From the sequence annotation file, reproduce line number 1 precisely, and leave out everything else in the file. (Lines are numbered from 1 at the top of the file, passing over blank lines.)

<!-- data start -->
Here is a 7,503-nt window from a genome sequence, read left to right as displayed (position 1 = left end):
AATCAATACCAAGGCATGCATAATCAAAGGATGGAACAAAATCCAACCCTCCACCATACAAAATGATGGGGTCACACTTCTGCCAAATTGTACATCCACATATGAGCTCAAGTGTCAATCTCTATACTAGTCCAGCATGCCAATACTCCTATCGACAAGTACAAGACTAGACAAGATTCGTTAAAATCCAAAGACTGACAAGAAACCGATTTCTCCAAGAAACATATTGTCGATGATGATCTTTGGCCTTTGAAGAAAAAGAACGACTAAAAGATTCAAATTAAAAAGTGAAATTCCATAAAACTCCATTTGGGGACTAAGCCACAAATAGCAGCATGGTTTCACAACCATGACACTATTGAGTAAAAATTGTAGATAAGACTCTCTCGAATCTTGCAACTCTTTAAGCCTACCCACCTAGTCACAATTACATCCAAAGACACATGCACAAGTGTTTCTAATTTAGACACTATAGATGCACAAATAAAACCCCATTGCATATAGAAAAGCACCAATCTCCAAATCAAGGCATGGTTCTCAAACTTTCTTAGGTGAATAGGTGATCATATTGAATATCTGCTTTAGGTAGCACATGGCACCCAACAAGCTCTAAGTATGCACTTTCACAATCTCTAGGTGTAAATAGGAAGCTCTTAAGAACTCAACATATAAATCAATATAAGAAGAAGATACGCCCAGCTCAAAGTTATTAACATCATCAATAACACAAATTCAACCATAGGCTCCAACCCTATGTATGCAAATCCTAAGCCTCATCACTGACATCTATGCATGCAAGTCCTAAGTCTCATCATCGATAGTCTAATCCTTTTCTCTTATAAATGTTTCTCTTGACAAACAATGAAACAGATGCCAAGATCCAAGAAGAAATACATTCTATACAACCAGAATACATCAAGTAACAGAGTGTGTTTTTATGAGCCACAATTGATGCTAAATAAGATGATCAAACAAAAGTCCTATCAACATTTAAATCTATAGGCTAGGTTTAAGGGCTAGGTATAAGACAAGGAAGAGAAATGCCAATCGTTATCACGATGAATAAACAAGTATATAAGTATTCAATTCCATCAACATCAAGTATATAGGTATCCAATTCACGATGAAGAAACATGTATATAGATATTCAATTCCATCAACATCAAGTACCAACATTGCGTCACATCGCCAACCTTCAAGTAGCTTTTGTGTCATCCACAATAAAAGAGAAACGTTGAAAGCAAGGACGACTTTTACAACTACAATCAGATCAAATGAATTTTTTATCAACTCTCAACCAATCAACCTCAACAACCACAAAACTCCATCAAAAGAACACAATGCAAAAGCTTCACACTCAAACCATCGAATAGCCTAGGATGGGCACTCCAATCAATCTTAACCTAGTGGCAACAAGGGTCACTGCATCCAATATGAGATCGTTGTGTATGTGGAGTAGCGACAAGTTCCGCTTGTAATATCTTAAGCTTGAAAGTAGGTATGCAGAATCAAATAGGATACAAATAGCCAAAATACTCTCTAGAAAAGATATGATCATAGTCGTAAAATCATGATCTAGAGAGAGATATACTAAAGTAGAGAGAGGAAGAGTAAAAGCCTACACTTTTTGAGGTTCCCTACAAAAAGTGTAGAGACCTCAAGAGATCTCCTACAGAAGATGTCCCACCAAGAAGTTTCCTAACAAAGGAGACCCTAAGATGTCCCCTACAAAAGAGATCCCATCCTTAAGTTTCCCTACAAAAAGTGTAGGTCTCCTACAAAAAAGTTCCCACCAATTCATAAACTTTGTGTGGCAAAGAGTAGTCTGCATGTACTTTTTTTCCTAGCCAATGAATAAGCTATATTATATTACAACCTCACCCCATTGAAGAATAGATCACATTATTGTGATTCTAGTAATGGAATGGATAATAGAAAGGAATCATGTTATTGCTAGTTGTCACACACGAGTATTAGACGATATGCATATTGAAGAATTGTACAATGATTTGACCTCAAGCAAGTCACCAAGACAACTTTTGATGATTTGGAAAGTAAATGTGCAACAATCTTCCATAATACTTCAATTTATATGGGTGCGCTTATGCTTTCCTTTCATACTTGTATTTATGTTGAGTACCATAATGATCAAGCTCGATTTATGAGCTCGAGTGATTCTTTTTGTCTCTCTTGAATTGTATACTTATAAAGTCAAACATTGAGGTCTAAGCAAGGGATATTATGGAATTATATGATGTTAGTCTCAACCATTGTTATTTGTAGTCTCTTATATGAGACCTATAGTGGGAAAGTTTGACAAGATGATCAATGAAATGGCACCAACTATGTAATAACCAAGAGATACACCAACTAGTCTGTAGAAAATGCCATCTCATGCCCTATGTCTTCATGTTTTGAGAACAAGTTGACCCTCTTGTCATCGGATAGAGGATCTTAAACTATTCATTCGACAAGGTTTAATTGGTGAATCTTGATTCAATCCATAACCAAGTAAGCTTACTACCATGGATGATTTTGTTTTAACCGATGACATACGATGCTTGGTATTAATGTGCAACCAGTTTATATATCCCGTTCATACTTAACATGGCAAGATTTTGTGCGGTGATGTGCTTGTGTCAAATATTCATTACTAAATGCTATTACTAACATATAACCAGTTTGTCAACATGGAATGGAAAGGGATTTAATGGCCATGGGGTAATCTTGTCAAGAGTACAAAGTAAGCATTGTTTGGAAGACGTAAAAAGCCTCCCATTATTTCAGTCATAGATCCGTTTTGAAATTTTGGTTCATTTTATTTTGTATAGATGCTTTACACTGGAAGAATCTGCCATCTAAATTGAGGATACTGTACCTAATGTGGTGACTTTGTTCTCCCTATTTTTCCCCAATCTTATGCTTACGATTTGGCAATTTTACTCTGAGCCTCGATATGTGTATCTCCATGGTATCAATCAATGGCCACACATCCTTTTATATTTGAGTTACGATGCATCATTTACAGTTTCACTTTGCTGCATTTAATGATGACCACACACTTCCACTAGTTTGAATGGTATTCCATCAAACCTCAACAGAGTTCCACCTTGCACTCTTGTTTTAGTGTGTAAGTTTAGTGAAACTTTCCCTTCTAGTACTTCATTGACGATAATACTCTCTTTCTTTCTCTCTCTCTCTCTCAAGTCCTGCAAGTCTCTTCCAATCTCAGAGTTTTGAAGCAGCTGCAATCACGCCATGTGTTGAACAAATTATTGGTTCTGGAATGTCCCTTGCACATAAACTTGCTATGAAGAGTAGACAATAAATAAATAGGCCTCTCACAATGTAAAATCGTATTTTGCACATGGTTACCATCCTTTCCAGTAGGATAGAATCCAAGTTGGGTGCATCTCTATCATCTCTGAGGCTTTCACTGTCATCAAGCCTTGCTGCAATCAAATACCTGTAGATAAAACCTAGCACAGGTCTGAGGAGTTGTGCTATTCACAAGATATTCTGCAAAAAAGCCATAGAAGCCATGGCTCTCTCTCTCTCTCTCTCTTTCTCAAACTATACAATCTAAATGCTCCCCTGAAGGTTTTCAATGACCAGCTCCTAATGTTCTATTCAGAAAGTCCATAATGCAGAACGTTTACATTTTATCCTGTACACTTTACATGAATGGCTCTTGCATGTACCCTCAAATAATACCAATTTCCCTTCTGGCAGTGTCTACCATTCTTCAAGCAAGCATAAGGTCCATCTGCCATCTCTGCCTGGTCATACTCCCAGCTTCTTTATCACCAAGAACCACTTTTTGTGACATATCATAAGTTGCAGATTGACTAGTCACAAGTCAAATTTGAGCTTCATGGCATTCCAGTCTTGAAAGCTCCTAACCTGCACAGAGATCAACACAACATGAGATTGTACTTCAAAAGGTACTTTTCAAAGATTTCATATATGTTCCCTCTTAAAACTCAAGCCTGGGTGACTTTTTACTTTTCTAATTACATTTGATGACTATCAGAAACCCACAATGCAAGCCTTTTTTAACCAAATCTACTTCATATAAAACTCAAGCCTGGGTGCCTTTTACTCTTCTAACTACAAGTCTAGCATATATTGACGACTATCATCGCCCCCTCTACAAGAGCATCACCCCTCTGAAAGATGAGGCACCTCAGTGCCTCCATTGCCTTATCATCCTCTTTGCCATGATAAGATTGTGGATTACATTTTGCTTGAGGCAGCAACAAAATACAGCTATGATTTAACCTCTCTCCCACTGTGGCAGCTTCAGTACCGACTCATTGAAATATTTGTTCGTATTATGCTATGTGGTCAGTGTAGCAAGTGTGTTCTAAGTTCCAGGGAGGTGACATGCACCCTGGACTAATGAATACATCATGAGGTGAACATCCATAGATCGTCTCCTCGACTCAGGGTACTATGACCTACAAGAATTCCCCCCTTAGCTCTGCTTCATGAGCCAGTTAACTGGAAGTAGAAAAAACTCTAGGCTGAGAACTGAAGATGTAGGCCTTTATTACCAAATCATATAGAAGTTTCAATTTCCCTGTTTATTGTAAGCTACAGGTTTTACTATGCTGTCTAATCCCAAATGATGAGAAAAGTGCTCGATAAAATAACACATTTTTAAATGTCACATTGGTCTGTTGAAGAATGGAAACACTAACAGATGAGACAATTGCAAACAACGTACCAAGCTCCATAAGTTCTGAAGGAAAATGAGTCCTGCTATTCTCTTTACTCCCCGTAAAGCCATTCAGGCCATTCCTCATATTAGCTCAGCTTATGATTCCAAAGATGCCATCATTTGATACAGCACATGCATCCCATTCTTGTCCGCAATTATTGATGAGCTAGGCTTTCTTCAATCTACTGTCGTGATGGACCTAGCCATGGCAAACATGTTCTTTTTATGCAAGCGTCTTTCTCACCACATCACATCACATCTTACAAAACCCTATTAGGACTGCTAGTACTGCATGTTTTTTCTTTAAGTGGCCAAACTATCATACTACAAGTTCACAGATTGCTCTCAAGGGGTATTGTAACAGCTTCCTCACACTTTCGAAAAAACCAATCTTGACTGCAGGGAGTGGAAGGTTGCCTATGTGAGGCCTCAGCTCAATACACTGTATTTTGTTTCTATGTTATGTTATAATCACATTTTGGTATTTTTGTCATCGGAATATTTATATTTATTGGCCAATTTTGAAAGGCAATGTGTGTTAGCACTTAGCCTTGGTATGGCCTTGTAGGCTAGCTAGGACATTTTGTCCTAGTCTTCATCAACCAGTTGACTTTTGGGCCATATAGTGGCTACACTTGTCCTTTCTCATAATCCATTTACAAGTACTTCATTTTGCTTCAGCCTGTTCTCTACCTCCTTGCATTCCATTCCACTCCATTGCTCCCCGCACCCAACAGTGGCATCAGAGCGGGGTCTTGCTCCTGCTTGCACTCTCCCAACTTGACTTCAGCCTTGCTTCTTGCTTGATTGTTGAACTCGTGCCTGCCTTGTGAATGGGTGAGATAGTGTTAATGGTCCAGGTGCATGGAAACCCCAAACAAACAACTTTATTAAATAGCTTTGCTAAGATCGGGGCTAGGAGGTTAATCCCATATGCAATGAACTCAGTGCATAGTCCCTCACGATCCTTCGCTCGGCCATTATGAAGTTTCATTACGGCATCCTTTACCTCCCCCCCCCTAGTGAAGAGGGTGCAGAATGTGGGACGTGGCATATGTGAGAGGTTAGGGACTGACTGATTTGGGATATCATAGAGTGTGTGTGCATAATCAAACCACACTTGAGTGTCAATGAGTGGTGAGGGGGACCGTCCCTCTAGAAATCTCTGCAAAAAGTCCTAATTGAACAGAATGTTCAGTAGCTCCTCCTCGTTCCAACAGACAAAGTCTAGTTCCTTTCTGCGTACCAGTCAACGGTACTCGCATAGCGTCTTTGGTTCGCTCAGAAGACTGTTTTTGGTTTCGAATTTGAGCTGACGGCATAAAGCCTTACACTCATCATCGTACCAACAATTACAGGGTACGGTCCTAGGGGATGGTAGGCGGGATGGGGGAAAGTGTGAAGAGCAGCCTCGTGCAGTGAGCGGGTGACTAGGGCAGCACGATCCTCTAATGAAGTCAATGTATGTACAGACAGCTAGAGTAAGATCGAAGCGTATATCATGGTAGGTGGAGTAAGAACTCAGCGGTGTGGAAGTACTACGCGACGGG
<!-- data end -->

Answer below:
Here is a 7,503-nt window from a genome sequence, read left to right as displayed (position 1 = left end):